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Can I clarify my understanding:

Byzantine Fault Tolerance is a characteristic of a system to tolerate a class of failures belonging to the byzantine generals problem.

Byzantine Fault tolerance is also the name of the consensus algorithm that solves the byzantine generals problem?

I see Ripple as being BFT. Does it mean it uses some custom algorithm, that solves BFT?

I also see Stellar uses BFT, does this mean that Stellar and Ripple Both use different algorithms that solve BFT?

Edit:

Can all Proof of Insert word algorithms be seen to be a part of BFT? Because POW uses a probabilistic model to solve the generals problem, but it is not seen as BFT.

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To answer your question, no.

BFT-class consensus algorithms seek to solve the Byzantine Generals Problem.

Other consensus algorithms, generally the Nakamato-style consensus algorithms) including PoW (Proof-of-Work, used by Bitcoin) and PoET (Proof of Elapsed Time, used by Sawtooth) do not seek to solve BFT.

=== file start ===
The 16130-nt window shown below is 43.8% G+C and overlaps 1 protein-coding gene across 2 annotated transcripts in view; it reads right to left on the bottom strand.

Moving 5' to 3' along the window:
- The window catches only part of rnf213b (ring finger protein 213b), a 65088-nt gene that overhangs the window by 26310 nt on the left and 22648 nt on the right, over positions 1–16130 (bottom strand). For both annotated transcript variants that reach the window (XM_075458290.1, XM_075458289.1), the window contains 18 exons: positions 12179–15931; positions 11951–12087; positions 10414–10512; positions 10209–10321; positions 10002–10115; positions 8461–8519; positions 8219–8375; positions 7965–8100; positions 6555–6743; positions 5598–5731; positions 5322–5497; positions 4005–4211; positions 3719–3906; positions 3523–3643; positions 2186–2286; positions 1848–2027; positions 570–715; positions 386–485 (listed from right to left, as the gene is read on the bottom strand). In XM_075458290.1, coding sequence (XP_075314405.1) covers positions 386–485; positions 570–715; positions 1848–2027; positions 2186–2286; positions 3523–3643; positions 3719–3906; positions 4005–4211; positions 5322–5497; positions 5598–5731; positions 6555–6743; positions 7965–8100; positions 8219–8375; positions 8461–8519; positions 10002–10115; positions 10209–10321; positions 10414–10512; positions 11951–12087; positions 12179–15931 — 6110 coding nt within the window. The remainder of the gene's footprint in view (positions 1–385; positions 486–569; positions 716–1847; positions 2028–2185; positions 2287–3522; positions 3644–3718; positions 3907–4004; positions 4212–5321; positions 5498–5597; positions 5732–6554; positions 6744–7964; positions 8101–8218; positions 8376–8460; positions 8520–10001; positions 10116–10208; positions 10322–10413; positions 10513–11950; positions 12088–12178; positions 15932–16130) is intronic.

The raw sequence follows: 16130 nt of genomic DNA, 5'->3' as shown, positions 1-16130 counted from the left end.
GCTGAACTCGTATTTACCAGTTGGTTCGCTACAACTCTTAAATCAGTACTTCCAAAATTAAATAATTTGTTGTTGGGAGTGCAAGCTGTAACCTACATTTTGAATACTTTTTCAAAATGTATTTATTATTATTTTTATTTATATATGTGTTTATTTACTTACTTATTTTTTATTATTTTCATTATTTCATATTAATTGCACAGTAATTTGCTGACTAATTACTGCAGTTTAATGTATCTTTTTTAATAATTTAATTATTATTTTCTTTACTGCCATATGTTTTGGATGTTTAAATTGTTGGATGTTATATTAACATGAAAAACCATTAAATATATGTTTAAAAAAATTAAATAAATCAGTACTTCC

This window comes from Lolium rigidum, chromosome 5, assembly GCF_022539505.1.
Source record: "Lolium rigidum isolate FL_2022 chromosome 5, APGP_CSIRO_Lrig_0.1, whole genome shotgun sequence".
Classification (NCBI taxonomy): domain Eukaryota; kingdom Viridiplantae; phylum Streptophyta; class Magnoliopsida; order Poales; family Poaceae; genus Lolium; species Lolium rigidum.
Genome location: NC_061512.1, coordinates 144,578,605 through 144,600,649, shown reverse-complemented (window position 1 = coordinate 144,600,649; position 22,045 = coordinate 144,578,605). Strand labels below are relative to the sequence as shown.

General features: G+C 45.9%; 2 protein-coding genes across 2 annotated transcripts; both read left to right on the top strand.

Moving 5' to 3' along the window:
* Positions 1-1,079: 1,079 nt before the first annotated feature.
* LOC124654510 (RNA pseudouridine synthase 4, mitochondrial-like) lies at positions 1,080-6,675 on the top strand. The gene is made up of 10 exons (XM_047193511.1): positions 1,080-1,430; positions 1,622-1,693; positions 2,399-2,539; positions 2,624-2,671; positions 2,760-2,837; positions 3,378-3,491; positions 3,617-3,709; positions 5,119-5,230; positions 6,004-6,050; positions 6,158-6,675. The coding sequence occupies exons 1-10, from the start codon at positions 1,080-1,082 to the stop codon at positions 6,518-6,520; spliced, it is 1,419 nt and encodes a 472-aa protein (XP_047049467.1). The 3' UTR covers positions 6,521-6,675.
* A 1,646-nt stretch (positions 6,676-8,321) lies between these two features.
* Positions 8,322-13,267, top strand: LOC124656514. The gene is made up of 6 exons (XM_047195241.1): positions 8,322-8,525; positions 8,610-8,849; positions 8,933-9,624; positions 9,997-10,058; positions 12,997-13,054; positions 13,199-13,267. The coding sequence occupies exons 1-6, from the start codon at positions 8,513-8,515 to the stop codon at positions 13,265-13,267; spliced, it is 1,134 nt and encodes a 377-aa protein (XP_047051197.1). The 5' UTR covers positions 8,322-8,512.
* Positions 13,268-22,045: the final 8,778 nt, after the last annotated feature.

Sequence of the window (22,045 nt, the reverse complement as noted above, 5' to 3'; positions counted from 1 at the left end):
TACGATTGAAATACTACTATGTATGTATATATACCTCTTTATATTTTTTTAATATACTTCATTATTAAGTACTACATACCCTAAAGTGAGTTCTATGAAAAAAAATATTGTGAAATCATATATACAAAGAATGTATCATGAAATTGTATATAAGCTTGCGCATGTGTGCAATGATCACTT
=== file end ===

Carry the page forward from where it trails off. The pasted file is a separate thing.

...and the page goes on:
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There are quite a few confusions here. In a nutshell / on an extremely high level:

You are correct that BFT is a generally desirable characteristic of a system. Basically, it just means that people can't fraud the consensus system.

Since you're asking in bitcoin.stackexchange.com BFT is pretty much the main thing people are trying to get, without sacrificing too much of other properties. So yes, you can say that all "insert word algorithms" are trying to get BFT because that is basically the premise/foundation of any trustless distributed system.

The algorithm that Ripple/Stellar use are called / are based on an algorithm called PBFT (Practical Byzantine Fault Tolerance), which is an unfortunately confusing name.

Now since Stellar forked from Ripple it is no surprise that they happen to be using the same / similar consensus algorithm.

Different consensus algorithms take different "sacrifices" to "solve BFT". PoW sacrifices transaction throughput and energy to achieve BFT. PBFT sacrifices decentralization / censorship-resistance.

  • PoW does not solve BFT. It only probabilistically solves it, and only under certain economic assumptions. – Pieter Wuille Sep 7 '18 at 3:55

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